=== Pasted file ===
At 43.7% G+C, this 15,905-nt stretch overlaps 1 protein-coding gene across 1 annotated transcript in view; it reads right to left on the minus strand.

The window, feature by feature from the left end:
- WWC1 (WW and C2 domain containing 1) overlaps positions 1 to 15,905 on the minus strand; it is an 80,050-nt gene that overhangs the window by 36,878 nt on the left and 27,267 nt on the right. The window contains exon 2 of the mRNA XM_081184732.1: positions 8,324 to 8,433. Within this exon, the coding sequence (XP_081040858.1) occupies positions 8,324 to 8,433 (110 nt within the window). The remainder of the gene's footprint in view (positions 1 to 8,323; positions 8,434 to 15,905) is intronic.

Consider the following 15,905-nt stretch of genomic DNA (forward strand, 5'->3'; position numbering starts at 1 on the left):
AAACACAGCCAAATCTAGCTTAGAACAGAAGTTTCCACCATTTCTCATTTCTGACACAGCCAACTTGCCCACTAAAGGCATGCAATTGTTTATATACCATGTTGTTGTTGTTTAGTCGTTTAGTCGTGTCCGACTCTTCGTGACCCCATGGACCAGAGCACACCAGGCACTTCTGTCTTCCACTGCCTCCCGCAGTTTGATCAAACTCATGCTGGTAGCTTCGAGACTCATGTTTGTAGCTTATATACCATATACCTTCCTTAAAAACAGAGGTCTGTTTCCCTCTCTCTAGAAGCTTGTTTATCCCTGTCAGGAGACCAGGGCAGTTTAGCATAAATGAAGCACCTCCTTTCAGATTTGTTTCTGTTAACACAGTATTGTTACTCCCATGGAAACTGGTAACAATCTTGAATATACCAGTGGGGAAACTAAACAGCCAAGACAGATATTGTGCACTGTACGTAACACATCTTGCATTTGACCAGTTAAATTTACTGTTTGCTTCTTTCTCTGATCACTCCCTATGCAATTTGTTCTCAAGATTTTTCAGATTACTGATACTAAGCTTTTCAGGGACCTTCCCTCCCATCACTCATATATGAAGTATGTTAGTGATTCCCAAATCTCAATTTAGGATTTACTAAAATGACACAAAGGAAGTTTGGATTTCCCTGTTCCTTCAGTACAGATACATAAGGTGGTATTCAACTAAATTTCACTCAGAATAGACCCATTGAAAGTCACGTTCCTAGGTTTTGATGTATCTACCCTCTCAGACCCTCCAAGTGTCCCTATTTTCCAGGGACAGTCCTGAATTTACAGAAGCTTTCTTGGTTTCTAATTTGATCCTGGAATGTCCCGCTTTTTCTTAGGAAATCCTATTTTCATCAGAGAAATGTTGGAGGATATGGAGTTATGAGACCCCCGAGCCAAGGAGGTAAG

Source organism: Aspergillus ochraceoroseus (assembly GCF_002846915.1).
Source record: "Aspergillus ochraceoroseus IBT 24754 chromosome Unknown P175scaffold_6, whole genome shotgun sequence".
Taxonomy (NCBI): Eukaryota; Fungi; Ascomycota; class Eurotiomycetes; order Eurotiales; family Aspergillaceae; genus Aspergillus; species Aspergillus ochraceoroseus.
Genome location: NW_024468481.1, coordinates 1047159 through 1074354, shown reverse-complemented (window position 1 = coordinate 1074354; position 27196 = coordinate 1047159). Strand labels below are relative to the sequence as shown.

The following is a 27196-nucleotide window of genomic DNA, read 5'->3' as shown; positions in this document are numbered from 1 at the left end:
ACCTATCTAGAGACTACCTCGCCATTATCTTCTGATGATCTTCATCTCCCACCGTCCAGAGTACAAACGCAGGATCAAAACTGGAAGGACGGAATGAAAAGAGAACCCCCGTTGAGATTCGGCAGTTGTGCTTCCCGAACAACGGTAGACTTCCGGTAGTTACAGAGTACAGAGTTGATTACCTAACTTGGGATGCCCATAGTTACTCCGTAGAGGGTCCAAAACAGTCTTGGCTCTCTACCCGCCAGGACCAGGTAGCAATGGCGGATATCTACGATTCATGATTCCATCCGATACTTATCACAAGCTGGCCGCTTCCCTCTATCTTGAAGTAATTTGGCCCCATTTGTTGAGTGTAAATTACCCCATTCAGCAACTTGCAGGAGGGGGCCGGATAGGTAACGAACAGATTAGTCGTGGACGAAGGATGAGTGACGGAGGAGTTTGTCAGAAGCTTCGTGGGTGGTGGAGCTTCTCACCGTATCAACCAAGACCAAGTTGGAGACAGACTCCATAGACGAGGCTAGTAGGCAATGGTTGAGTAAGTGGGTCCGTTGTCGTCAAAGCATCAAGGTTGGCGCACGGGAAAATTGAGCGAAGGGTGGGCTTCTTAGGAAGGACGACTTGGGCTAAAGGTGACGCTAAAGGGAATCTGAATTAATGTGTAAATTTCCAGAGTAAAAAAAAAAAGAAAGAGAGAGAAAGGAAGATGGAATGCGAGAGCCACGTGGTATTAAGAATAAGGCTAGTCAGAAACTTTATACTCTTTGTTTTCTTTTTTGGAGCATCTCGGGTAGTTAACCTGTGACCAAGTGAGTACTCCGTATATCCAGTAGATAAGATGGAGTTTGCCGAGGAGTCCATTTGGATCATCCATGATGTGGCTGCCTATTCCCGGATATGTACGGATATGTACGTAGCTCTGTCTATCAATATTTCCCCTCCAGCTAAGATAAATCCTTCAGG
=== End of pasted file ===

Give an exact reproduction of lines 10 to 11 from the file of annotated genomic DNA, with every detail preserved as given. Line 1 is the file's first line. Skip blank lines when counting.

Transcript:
The following is a 27196-nucleotide window of genomic DNA, read 5'->3' as shown; positions in this document are numbered from 1 at the left end:
ACCTATCTAGAGACTACCTCGCCATTATCTTCTGATGATCTTCATCTCCCACCGTCCAGAGTACAAACGCAGGATCAAAACTGGAAGGACGGAATGAAAAGAGAACCCCCGTTGAGATTCGGCAGTTGTGCTTCCCGAACAACGGTAGACTTCCGGTAGTTACAGAGTACAGAGTTGATTACCTAACTTGGGATGCCCATAGTTACTCCGTAGAGGGTCCAAAACAGTCTTGGCTCTCTACCCGCCAGGACCAGGTAGCAATGGCGGATATCTACGATTCATGATTCCATCCGATACTTATCACAAGCTGGCCGCTTCCCTCTATCTTGAAGTAATTTGGCCCCATTTGTTGAGTGTAAATTACCCCATTCAGCAACTTGCAGGAGGGGGCCGGATAGGTAACGAACAGATTAGTCGTGGACGAAGGATGAGTGACGGAGGAGTTTGTCAGAAGCTTCGTGGGTGGTGGAGCTTCTCACCGTATCAACCAAGACCAAGTTGGAGACAGACTCCATAGACGAGGCTAGTAGGCAATGGTTGAGTAAGTGGGTCCGTTGTCGTCAAAGCATCAAGGTTGGCGCACGGGAAAATTGAGCGAAGGGTGGGCTTCTTAGGAAGGACGACTTGGGCTAAAGGTGACGCTAAAGGGAATCTGAATTAATGTGTAAATTTCCAGAGTAAAAAAAAAAAGAAAGAGAGAGAAAGGAAGATGGAATGCGAGAGCCACGTGGTATTAAGAATAAGGCTAGTCAGAAACTTTATACTCTTTGTTTTCTTTTTTGGAGCATCTCGGGTAGTTAACCTGTGACCAAGTGAGTACTCCGTATATCCAGTAGATAAGATGGAGTTTGCCGAGGAGTCCATTTGGATCATCCATGATGTGGCTGCCTATTCCCGGATATGTACGGATATGTACGTAGCTCTGTCTATCAATATTTCCCCTCCAGCTAAGATAAATCCTTCAGG